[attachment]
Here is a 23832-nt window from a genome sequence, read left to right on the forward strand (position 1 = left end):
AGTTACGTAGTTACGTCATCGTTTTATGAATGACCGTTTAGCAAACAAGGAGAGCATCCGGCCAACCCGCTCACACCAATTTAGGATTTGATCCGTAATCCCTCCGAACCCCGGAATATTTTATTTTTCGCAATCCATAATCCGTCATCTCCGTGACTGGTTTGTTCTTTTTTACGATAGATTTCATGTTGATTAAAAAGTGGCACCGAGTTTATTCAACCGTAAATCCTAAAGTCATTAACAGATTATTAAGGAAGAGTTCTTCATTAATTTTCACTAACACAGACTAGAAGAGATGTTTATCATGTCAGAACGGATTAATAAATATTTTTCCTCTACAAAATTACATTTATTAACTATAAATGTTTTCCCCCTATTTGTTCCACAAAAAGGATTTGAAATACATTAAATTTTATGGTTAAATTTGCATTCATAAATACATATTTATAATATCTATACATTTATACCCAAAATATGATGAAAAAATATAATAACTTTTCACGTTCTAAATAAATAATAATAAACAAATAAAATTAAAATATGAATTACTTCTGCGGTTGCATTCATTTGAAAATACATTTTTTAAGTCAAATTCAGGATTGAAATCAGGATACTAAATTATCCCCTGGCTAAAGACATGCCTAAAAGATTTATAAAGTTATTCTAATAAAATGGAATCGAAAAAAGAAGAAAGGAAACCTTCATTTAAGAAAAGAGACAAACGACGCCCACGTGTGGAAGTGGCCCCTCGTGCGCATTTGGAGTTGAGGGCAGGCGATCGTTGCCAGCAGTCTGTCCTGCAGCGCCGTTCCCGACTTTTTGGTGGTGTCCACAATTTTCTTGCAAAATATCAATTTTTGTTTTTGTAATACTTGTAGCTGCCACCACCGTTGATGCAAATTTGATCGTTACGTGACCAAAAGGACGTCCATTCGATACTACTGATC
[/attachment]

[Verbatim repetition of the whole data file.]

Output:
Here is a 23832-nt window from a genome sequence, read left to right on the forward strand (position 1 = left end):
AGTTACGTAGTTACGTCATCGTTTTATGAATGACCGTTTAGCAAACAAGGAGAGCATCCGGCCAACCCGCTCACACCAATTTAGGATTTGATCCGTAATCCCTCCGAACCCCGGAATATTTTATTTTTCGCAATCCATAATCCGTCATCTCCGTGACTGGTTTGTTCTTTTTTACGATAGATTTCATGTTGATTAAAAAGTGGCACCGAGTTTATTCAACCGTAAATCCTAAAGTCATTAACAGATTATTAAGGAAGAGTTCTTCATTAATTTTCACTAACACAGACTAGAAGAGATGTTTATCATGTCAGAACGGATTAATAAATATTTTTCCTCTACAAAATTACATTTATTAACTATAAATGTTTTCCCCCTATTTGTTCCACAAAAAGGATTTGAAATACATTAAATTTTATGGTTAAATTTGCATTCATAAATACATATTTATAATATCTATACATTTATACCCAAAATATGATGAAAAAATATAATAACTTTTCACGTTCTAAATAAATAATAATAAACAAATAAAATTAAAATATGAATTACTTCTGCGGTTGCATTCATTTGAAAATACATTTTTTAAGTCAAATTCAGGATTGAAATCAGGATACTAAATTATCCCCTGGCTAAAGACATGCCTAAAAGATTTATAAAGTTATTCTAATAAAATGGAATCGAAAAAAGAAGAAAGGAAACCTTCATTTAAGAAAAGAGACAAACGACGCCCACGTGTGGAAGTGGCCCCTCGTGCGCATTTGGAGTTGAGGGCAGGCGATCGTTGCCAGCAGTCTGTCCTGCAGCGCCGTTCCCGACTTTTTGGTGGTGTCCACAATTTTCTTGCAAAATATCAATTTTTGTTTTTGTAATACTTGTAGCTGCCACCACCGTTGATGCAAATTTGATCGTTACGTGACCAAAAGGACGTCCATTCGATACTACTGATC